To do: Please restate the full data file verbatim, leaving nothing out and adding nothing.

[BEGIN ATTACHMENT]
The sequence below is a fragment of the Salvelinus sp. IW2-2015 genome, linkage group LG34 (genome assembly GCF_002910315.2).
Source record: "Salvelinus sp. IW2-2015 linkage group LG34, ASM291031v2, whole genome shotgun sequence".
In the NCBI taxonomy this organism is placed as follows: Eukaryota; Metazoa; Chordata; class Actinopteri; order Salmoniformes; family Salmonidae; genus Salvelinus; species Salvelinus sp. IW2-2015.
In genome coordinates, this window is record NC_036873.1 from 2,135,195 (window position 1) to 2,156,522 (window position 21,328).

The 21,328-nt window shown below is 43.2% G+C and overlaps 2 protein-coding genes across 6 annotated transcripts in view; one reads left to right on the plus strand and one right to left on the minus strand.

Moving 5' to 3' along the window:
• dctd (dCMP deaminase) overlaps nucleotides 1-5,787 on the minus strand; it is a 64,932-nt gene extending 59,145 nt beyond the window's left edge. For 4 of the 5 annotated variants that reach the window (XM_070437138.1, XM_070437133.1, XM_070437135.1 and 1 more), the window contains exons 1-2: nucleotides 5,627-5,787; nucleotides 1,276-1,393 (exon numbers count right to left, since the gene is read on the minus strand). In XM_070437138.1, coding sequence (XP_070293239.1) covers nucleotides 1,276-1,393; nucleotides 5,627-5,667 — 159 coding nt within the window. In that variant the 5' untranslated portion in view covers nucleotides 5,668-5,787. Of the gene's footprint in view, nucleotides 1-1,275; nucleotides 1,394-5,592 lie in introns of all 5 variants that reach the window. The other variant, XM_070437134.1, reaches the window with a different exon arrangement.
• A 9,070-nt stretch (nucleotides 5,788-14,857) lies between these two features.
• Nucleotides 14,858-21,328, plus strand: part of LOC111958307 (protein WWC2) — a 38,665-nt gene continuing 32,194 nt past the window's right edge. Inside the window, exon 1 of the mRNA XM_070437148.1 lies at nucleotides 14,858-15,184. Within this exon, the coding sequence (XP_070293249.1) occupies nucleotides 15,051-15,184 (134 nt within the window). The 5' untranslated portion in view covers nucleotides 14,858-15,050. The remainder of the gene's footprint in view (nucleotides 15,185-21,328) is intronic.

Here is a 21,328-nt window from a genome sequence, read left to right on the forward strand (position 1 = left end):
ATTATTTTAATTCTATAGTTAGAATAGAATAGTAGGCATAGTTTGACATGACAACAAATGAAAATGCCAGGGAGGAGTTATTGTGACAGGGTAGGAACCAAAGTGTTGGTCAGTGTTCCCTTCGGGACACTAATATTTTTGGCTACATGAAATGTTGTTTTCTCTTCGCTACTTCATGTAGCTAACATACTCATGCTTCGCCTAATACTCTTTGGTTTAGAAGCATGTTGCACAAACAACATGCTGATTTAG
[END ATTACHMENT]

The sequence below is a fragment of the Salvelinus sp. IW2-2015 genome, linkage group LG34 (genome assembly GCF_002910315.2).
Source record: "Salvelinus sp. IW2-2015 linkage group LG34, ASM291031v2, whole genome shotgun sequence".
In the NCBI taxonomy this organism is placed as follows: Eukaryota; Metazoa; Chordata; class Actinopteri; order Salmoniformes; family Salmonidae; genus Salvelinus; species Salvelinus sp. IW2-2015.
In genome coordinates, this window is record NC_036873.1 from 2,135,195 (window position 1) to 2,156,522 (window position 21,328).

The 21,328-nt window shown below is 43.2% G+C and overlaps 2 protein-coding genes across 6 annotated transcripts in view; one reads left to right on the plus strand and one right to left on the minus strand.

Moving 5' to 3' along the window:
• dctd (dCMP deaminase) overlaps nucleotides 1-5,787 on the minus strand; it is a 64,932-nt gene extending 59,145 nt beyond the window's left edge. For 4 of the 5 annotated variants that reach the window (XM_070437138.1, XM_070437133.1, XM_070437135.1 and 1 more), the window contains exons 1-2: nucleotides 5,627-5,787; nucleotides 1,276-1,393 (exon numbers count right to left, since the gene is read on the minus strand). In XM_070437138.1, coding sequence (XP_070293239.1) covers nucleotides 1,276-1,393; nucleotides 5,627-5,667 — 159 coding nt within the window. In that variant the 5' untranslated portion in view covers nucleotides 5,668-5,787. Of the gene's footprint in view, nucleotides 1-1,275; nucleotides 1,394-5,592 lie in introns of all 5 variants that reach the window. The other variant, XM_070437134.1, reaches the window with a different exon arrangement.
• A 9,070-nt stretch (nucleotides 5,788-14,857) lies between these two features.
• Nucleotides 14,858-21,328, plus strand: part of LOC111958307 (protein WWC2) — a 38,665-nt gene continuing 32,194 nt past the window's right edge. Inside the window, exon 1 of the mRNA XM_070437148.1 lies at nucleotides 14,858-15,184. Within this exon, the coding sequence (XP_070293249.1) occupies nucleotides 15,051-15,184 (134 nt within the window). The 5' untranslated portion in view covers nucleotides 14,858-15,050. The remainder of the gene's footprint in view (nucleotides 15,185-21,328) is intronic.

Here is a 21,328-nt window from a genome sequence, read left to right on the forward strand (position 1 = left end):
ATTATTTTAATTCTATAGTTAGAATAGAATAGTAGGCATAGTTTGACATGACAACAAATGAAAATGCCAGGGAGGAGTTATTGTGACAGGGTAGGAACCAAAGTGTTGGTCAGTGTTCCCTTCGGGACACTAATATTTTTGGCTACATGAAATGTTGTTTTCTCTTCGCTACTTCATGTAGCTAACATACTCATGCTTCGCCTAATACTCTTTGGTTTAGAAGCATGTTGCACAAACAACATGCTGATTTAG